High Frequency dedicates special issue to Larry Shepp

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  • Author: Statistics Views
  • Date: 11 July 2019

The journal High Frequency has just published a special issue in memory of Larry Shepp, who passed on April 23, 2013. The Editors are humbled to honour his immense scientific impact through this issue. The authors who have written for this special issue contributed their work from a call which the Editors circulated at a conference organized in Prof. Shepp's honor, at Rice University, in June 2018. The conference spanned a number of topics in the areas of applied probability, as influenced by Shepp, including optimal stopping, stochastic control, financial mathematics, Gaussian, and Lévy processes.

While Prof. Shepp himself did not explicitly describe any of his work as part of high‐frequency (HF) data analysis, any methodology which follows the stopping and control rules which he pioneered, would necessarily run into the use of high‐frequency data to ensure a close match with continuous‐time modeling, and avoid overly sub‐optimal approximations. In this issue, we see examples of this interpretation through four thought‐provoking papers, some where the data analysis is implicit in the continuous‐time framework of stochastic processes, some which invoke HF data analysis explicitly, all which honor the influence of Larry Shepp by proposing problems in optimal stopping, mathematical finance, and the theory of stochastic processes.

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Within optimal stopping, Shepp is best known for his breakthrough work on foundational Chow‐Robbins problems of optimal stopping (Shepp, 1969). Shepp invented the “Russian option” (Shepp & Shiryaev, 1993a) which is now widely used on Wall Street for the lookback hedge option guaranteeing the discounted maximum price to the buyer. A dual short‐sell version of the Russian option would subsequently be developed in (Shepp & Shiryaev, 1996). Shepp also made fundamental contributions to the study of optimal stopping for Bessel processes and maximal inequalities for Bessel processes (Dubins, Shepp, & Shiryaev, 1994).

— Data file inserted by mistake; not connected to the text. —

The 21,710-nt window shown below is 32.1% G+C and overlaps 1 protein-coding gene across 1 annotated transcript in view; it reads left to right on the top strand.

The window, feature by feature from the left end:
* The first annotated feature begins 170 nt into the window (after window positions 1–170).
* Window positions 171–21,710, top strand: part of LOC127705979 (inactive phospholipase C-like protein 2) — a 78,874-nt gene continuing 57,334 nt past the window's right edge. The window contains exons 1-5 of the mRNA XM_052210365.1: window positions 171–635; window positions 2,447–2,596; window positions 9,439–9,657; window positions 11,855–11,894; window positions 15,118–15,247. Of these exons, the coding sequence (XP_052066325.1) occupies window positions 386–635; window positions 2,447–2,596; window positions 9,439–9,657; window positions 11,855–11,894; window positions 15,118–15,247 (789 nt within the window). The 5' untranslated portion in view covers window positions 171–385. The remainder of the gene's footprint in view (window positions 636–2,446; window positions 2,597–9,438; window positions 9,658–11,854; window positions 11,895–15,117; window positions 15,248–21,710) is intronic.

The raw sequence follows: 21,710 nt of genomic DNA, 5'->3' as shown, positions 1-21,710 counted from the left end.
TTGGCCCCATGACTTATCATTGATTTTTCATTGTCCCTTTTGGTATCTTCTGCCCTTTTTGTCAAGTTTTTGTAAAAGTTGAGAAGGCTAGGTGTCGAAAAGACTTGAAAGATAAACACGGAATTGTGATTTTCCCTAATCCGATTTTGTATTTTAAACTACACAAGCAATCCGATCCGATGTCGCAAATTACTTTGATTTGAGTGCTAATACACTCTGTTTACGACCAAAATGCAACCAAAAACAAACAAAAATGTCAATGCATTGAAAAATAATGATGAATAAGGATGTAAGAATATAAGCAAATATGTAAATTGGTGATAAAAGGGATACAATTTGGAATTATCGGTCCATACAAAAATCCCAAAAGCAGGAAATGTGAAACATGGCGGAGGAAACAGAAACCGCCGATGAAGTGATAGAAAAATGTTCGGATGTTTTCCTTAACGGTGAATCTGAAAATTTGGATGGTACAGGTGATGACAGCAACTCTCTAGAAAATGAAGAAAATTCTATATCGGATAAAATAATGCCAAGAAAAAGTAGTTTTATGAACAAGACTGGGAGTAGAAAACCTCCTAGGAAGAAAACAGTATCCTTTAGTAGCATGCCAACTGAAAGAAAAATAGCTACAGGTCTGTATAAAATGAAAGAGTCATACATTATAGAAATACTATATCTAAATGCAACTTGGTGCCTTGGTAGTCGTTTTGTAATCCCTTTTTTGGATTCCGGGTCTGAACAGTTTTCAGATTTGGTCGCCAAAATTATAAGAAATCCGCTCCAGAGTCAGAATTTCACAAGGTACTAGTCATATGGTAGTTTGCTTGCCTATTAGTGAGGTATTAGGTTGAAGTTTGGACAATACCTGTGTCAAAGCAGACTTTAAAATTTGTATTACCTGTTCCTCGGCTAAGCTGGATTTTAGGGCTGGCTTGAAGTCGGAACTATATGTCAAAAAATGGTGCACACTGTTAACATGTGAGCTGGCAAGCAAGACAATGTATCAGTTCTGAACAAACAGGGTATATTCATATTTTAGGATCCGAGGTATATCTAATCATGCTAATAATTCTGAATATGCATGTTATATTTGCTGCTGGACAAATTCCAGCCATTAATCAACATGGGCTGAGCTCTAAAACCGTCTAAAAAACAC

Within stochastic control, Shepp is widely acclaimed for his pioneering work on solvable singular stochastic control problems (Beneš, Shepp, & Witsenhausen, 1980) as well as for a series of seminal papers on optimal corporate planning (Radner & Shepp, 1996; Shepp & Shiryaev, 1993b) for purposes of profit‐taking and for hiring/firing of company personnel. Shepp also made fundamental contributions to gambling theory; in (Chen, Shepp, Yao, & Zhang, 2005), Shepp reexamines the theorem of Dubins and Savage stating that the gambler wishing to maximize the probability of obtaining a fortune 1 (starting with fortune 0 < f < 1) in any sub‐fair casino cannot do better than to follow the modified bold‐play strategy.

Within probability theory, Shepp is best known for his work on random covers, in particular for his paper which obtained the exact condition on a sequence of numbers, 1 > l1, l2, … such that if arcs of these lengths are centered uniformly at random on a circumference of unit length then every point is covered with probability 1 (Shepp, 1972). He is also well known for his pioneering work on connectedness of random graphs (Shepp, 1989), which provided impetus for future contributions by Durrett, Kesten, and others.

Last but not least, Shepp is undoubtedly most famous for his paper (Shepp & Logan, 1974), which built the mathematical foundation for the Nobel Prize winning invention of the Computational Tomography (CT) scanner by G. Hounsfield. Shepp was also widely recognized within radiology for his patents on CT scanning designs. He was an essential contributor to emission tomography; his work (Shepp & Vardi, 1982) has continued to be widely implemented by practitioners. While not initially described as an HF device at the time of its computational inception and medical implementation, the CT scanner is a prime example where mathematics helped solve a question of HF data analysis, in terms of both spatial and time resolutions, with great societal impact.

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